traehekat wrote:Soccer suffers the same problem hockey does - there just isn't enough going on. They kick the ball around and a few times a game it goes in the back of the net. With sports like football, basketball, baseball, tennis, etc. there may not be more scoring plays (like in football, or even baseball), but there is a variety of things going on. In football, for example, interceptions, sacks, big runs, great catches, etc. are all just as exciting, if not more exciting in some cases, than the actual scoring. I just don't think sports like soccer or hockey have this kind of excitement. Baseball is the same thing - doubles, triples, great catches, robbing a home run, great pitching, etc. are all things that are just as interesting as the actual scoring. Tennis always has scoring, but points all develop in different ways, which makes it interesting.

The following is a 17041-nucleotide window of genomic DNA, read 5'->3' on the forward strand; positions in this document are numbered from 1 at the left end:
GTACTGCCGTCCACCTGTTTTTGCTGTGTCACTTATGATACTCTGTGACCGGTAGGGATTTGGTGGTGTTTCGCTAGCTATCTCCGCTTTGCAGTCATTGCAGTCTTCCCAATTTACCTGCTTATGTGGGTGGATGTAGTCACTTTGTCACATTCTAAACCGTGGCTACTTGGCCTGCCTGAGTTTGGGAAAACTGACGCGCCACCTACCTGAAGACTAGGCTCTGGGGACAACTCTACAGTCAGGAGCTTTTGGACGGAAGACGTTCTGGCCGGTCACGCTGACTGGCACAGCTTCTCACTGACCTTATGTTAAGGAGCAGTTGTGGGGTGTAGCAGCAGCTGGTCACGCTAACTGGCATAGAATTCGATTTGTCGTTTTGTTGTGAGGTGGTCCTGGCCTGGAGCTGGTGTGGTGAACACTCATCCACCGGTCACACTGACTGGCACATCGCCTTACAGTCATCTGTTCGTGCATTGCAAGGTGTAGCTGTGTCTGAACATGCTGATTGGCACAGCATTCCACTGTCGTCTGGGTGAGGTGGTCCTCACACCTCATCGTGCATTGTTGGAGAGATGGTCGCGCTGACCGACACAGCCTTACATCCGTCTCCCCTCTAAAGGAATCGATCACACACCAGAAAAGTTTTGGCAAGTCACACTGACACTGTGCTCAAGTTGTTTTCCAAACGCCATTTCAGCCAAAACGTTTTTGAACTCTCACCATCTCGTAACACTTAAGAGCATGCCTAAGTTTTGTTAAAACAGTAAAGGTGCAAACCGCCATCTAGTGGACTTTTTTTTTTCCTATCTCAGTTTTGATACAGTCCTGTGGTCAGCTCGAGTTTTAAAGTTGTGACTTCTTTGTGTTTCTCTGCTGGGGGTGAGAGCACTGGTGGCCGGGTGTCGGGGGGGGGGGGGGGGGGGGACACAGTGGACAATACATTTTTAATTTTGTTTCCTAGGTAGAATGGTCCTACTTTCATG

I totally disagree. As both a soccer and hockey fan (and player), I feel confident in saying that both sports have plenty going on. Watch a soccer game, and you will see literally hundred of permutations of positional play all over the pitch, from defensive posturing, to midfield construction, to anticipatory runs being made by forwards. And all of this depends on the circumstances of a given match. Watching the pass construction is far more than just 11 guys kicking the ball around haphazardly (at least in the good leagues). Beyond that there is an enormous amount of physical jockeying for control of prime position with other players to make one's self available for a pass, or to win possession of the ball. The much derided flopping of players in search of a favorable call is also one of my favorite aspects of the sport - criticizing the ref for botched calls or mis-application of the rules (especially in big games) and the ensuing debates always provide some very enjoyable moments. From a pure sporting perspective this is not why I love soccer, but it makes watching the games that much better. The lack of instant replay or challenges makes it all the more intense. Further, watching a brilliant player create a scoring opportunity, or take a chance to finish (score a goal) doesn't get much better. I love hockey, but with few exceptions, goals are just goals. Touchdowns (to me, the uninitiated) are usually all the same. Baskets scored are baskets scored. But watching Messi split five defenders, or bending a ball from 20 yards out into the top corner is an awesome spectacle. Seeing a goalie make a great stop, or a defender slide in for a killer tackle or block is just as exciting.